The Mechanisms of Emotional Hunger

Emotional hunger can be your body's response to anxiety. However, it's not the most efficient coping mechanism, since you tend to feel worse afterwards.
The Mechanisms of Emotional Hunger

Last update: 11 July, 2022

We’ve all occasionally eaten an entire tub of ice cream when we’re feeling down. This isn’t necessarily bad as an isolated event, but when it’s frequently repeated, health problems often appear. Therefore, understanding the mechanisms of emotional hunger is extremely useful as it means we can learn how to exercise control.

Stress or boredom are often the triggers for this type of behavior, which tends to make us initially feel better, but later extremely guilty. This type of hunger is usually difficult to distinguish from the physiological one since the need to eat feels the same. In addition, in a state of nervous activation, it becomes more complicated to realize the origin of this response.

In this article, we’ll explore the mechanisms that activate the physiological signals of hunger when we’re not really hungry at all.

Emotional hunger

Emotional hunger is born from intense emotions like anxiety or sadness. It’s linked to a feeling of emptiness and food acts as a ‘filler’, thus usually alleviating the negative feelings to some extent.

Continued negative emotions increase the risk of eating disorders.

This behavior, carrying with it the primitive process of alleviating needs, has a great capacity to become established behavior. Put another way, eating solves a really simple problem: not starving. Our bodies know this, so eating is always welcome when we have some kind of negative emotion to manage.

Therefore, it’s logical that, on experiencing intense or negative emotions, our brain sees the behavior of eating as a solution. If this process isn’t identified and mechanisms aren’t put in place to control it, emotional hunger takes root.

Woman very hungry at all hours

How is emotional hunger different from physiological hunger?

Physiological hunger is the natural process by which our bodies warn us that they need nutrients. They’re signals that originate in the body itself, a physiological sensation that responds to the volume of the stomach. Therefore, by stopping for a moment to reflect and listen to our bodies, we can distinguish between emotional and physiological hunger:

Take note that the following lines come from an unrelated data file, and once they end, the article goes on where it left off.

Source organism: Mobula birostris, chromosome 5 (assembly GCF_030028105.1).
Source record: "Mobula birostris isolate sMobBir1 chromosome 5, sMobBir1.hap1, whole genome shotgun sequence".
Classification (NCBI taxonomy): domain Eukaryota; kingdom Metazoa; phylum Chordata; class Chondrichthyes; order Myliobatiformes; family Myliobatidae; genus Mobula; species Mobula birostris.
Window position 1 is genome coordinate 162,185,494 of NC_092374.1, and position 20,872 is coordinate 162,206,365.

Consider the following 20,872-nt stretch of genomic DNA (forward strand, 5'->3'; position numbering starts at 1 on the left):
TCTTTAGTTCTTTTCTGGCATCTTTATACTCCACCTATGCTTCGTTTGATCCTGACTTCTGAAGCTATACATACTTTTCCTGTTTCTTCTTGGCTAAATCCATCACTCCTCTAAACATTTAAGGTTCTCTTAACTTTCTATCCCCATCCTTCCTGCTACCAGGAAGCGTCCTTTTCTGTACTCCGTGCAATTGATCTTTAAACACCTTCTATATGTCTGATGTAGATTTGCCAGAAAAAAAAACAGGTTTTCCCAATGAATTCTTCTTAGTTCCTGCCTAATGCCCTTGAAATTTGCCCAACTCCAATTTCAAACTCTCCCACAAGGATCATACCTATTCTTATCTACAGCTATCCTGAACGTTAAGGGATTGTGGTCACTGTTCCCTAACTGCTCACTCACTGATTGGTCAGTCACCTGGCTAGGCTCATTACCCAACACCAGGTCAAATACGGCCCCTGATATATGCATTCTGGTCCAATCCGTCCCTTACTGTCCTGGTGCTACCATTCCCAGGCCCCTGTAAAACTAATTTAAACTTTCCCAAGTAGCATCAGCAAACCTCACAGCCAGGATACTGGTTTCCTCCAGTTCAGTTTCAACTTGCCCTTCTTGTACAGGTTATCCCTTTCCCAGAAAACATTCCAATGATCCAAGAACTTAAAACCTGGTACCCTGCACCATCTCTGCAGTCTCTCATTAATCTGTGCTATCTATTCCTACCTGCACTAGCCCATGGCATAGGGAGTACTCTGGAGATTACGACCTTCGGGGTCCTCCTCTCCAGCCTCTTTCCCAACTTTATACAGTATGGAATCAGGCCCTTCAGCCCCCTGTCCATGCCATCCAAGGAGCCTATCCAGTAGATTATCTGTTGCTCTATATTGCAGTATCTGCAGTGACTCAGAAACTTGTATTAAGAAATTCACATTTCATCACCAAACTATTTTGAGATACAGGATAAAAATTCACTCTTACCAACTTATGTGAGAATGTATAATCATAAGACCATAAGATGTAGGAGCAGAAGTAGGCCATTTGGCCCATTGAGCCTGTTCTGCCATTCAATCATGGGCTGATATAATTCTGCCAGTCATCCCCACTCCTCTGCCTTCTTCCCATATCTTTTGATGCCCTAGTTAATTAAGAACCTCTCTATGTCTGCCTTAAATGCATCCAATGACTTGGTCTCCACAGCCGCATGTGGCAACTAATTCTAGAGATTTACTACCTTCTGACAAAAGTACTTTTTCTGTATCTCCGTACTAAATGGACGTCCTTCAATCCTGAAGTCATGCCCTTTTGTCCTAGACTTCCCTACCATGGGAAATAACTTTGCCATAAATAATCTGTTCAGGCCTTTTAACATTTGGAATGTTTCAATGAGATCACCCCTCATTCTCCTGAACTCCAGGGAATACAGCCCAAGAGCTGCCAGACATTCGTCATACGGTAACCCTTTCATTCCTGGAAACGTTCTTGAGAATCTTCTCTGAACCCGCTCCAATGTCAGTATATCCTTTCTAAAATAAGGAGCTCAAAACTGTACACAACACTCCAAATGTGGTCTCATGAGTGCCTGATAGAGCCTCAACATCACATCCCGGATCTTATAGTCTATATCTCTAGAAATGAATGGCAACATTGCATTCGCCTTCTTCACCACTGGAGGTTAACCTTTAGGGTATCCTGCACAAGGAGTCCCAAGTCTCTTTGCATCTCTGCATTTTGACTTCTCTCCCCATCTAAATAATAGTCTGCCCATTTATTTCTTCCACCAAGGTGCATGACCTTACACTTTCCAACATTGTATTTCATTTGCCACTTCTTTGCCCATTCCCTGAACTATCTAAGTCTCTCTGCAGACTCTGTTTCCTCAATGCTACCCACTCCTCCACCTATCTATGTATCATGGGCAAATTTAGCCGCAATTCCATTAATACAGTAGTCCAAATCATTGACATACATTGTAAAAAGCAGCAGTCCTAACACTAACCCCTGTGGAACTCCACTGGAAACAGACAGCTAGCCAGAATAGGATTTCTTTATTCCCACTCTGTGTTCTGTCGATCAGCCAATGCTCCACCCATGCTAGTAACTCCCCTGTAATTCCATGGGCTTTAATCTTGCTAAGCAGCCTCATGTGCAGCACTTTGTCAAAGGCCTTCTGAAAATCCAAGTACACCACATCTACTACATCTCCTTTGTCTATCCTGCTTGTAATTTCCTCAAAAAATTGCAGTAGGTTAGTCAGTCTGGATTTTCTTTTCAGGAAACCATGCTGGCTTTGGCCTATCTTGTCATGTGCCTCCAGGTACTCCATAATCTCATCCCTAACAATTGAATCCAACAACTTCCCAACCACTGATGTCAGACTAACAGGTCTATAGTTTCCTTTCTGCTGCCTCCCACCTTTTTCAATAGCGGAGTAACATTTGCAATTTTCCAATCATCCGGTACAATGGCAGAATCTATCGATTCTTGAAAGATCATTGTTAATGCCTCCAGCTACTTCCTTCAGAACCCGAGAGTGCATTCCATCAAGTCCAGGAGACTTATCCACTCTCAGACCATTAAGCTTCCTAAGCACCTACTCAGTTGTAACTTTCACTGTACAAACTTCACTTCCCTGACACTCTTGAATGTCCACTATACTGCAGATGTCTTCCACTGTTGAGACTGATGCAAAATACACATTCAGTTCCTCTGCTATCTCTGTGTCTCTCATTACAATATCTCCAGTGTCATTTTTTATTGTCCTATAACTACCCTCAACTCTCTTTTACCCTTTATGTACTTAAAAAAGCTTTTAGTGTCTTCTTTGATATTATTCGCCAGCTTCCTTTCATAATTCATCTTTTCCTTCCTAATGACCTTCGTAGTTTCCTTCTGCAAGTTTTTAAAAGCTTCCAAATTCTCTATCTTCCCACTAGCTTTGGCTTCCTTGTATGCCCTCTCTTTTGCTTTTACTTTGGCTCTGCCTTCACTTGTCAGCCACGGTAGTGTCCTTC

• Emotional hunger is sudden. Physical hunger is gradual.
  • Emotional hunger is urgent. Physical hunger can wait, even if emptiness in the stomach is felt.
  • Emotional hunger calls for hypercaloric meals. Physical hunger tends to respond to specific nutrient needs, so other foods are usually craved.
  • Emotional hunger isn’t satiated. There’s only a brief moment of relief that quickly disappears. Physical hunger disappears with satiety.
  • Emotional hunger generates remorse and other negative feelings. Physical hunger generates satisfaction.

How to deal with emotional hunger

As was said earlier, emotional hunger is a response mechanism that we’ve all resorted to at some point in our lives. It isn’t bad to occasionally treat yourself by eating something you fancy or to go overboard with the calories on special occasions. In other words, if you feel low and order a pizza, you shouldn’t beat yourself up about it.

However, physical health problems and eating disorders lie in wait if you use emotional hunger as the solution to anxiety and other negative emotions. Like everything in life, maintaining a balance is important. To do this, you need to take certain actions like those we’ll discuss below.